|A series of articles on|
|Husayn ibn Ali |
|Husayn ibn Ali in Islamic calligraphy|
A marsiya (Persian: مرثیه) is an elegiac poem written to commemorate the martyrdom and valour of Hussain ibn Ali and his comrades of the Karbala. Marsiyas are essentially religious.The marsiyas written on these events are called classical marsiyas.
This form found a specially congenial soil in Lucknow, chiefly because it was one of the centres of Shia Muslim communities in South Asia, which regarded it an act of piety and religious duty to eulogies and bemoan the martyrs of the battle of Karbala. The form reached its peak in the writing of Mir Babar Ali Anis. Marsiya is a poem written to commemorate the martyrdom of Ahl al-Bayt, Imam Hussain and Battle of Karbala. It is usually a poem of mourning.
The famous marsiya writers in Urdu are Mir Babar Ali Anis, Mir Moonis, Mirza Salamat Ali Dabeer, Mir Zameer, Ali Haider Tabatabai. Najm Afandi, Mir nafees, Mir rais,mir Qadeem, Mir Arif, Syed Husain Taashuq, Mir Ishq, Moaddab lucknavi Adab Lucknavi Mohazzab Lucknavi Syed Sajjad Husain "Shadeed" Mohammed Askari "Jadeed" Sadaq Husain "Shaheed" , Syed Karrar Hyder, Syed Yadullah Haider, Nawab Baqar Ali "Ravish Lucknavi" , Allama Dr.Syed Ali Imam Zaidi "Gauhar Lucknavi" (Great Grand Son of Mir Baber Ali "Anees" MIr "waheed" Dulha sahab "Uruj" Laddan Sahab "Faiz" Mir "Fareed" Mir "Arif" sarfaraz husain "khabeer" syed Abbas Hiader Muzter jaunpuri, Tayyab Kazmi, Ishrat Lucknavi, Syed Mohammad Ali" Mowassir Jaunpuri"
Mir Babar Ali Anis, a renowned Urdu poet, composed salāms, elegies, nohas and quatrains. While the length of elegy initially had no more than forty or fifty stanzas, it now was beyond one hundred fifty or even longer than two hundred stanzas or bunds, as each unit of marsiya in musaddas format is known. Mir Anis has drawn upon the vocabulary of Arabic, Persian, Urdu/Hindi/Awadhi in such a good measure that he symbolizes the full spectrum of the cultural mosaic that Urdu has come to be.
Mir Anis has become an essential element of Muharram for Urdu-lovers of the South Asia.
The first major and still current critical articulation about Mir Anis was Muazna-e-Anis-o-Dabir (1907) written by Shibli Nomani in which he said "the poetic qualities and merits of Anis are not matched by any other poet".
Chhannu Lal Dilgeer (c 1780 – c 1848) was born during the reign of Nawab Asaf-ud Daulah. He was initially poet of Ghazal and ‘Tarab’ was his takhallus. He focused on Marsiya at a later stage and he himself put his diwan of ghazal's name Goomti in Moti-Jheel, Lucknow. He converted to Islam and changed his name as Ghulam Hussain. His most popular marsiya is گھبراۓ گی زینبؑ ‘ گھبراۓ گی زینبؑ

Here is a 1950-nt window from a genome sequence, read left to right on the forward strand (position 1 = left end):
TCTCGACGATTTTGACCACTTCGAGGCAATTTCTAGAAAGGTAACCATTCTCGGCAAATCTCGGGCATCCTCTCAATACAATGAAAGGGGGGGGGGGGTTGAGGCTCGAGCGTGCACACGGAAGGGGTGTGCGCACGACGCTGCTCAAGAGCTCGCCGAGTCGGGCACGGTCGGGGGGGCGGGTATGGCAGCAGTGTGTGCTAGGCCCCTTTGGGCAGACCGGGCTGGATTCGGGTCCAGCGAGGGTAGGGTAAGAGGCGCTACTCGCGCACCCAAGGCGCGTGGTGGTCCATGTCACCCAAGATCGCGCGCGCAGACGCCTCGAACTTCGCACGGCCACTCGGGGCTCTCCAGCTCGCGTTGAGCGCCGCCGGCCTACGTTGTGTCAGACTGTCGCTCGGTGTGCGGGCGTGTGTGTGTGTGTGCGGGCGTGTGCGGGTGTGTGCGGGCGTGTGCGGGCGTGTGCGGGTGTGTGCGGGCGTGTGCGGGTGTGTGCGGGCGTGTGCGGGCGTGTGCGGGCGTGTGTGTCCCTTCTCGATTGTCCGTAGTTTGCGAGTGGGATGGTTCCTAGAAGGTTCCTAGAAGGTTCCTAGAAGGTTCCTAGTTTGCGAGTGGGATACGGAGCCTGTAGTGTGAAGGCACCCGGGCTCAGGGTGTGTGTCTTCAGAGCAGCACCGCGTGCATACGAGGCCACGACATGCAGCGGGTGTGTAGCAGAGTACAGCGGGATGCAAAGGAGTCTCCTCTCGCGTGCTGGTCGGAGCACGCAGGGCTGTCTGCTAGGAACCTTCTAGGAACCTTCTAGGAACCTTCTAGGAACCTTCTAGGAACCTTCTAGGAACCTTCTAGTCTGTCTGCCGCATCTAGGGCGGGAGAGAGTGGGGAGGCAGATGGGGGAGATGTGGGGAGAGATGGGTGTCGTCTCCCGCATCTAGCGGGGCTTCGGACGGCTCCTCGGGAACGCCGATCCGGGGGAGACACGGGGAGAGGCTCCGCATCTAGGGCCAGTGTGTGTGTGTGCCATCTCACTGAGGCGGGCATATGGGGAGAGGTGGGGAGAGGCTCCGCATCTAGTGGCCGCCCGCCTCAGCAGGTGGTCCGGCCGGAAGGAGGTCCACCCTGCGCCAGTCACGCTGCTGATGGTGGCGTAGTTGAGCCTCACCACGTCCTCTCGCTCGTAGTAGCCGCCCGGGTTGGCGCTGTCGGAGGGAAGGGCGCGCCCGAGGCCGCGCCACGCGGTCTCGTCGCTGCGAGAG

بھیا تمہيں گھر جا کے کہاں پاۓ گی زینبؑ.
The world's first 36 marsiya audio released this year 2013-2014 by Mafss Noha Academy (India) with the title "Az madina ta madina" consist marsiya on all major event during 28 Rajab to 8 Rabiul Awwal, Kalam of Mir Anis, Mirza Dabeer, Naseem Amrohi, Recited by Sayyed Rahil Abbas Rizvi from India.
- A History of Urdu literature by T. Grahame Bailey; Urdu Poetry in Lucknow in the 19th century
- "Poetry: Urdu Marsiya, Anees and his Poetry". Archived from the original on August 22, 2010. Retrieved 2010-10-15.
- The Masters of Marsiya – Anees and Dabeer
- Marsiya by Shiraz e Hind on May 15th, 2010 Archived 2010-12-21 at the Wayback Machine.
- Old Marsiya reciters still reciting marsiya before majlis, and young generation also attract towards soul of marsiya and soazkhwani in India, Pakistan, and other western countriesworlds first bunch of 36 marsiya collection based on events by Mafss Noha Academy - India, Recited by Sayyed Rahil Abbas Rizvi (India)
- Rauf Parekh (2013-11-11). "Karbalai marsiya in Urdu and Persian". Dawn.Com. Retrieved 2014-01-01.
- Rauf Parekh (2013-11-25). "Dabeer, new marsiya and the 'praise-me' virus". Dawn.Com. Retrieved 2014-01-01.
- Rana Safvi (2013-11-12). "RANA's SPACE: The Art of Marsiya Writing and Reciting". Rana-safvi.blogspot.in. Retrieved 2014-01-01.
- "The Making of the Awadh Culture - Madhu Trivedi - Google Books". Books.google.co.in. Retrieved 2014-01-01.
- Madhu Trivedi. Appropriating an Iranian Literary Tradition: Marsiya in the Indian Context (PDF). great-iran.com. Retrieved 2014-01-01.
- Amy Bard. "Value and Vitality in a Literary Tradition: Female Poets and the Urdu Marsiya" (PDF). Columbia University. Retrieved 2014-01-01.
- Marsiya of Imam Hasan Hussain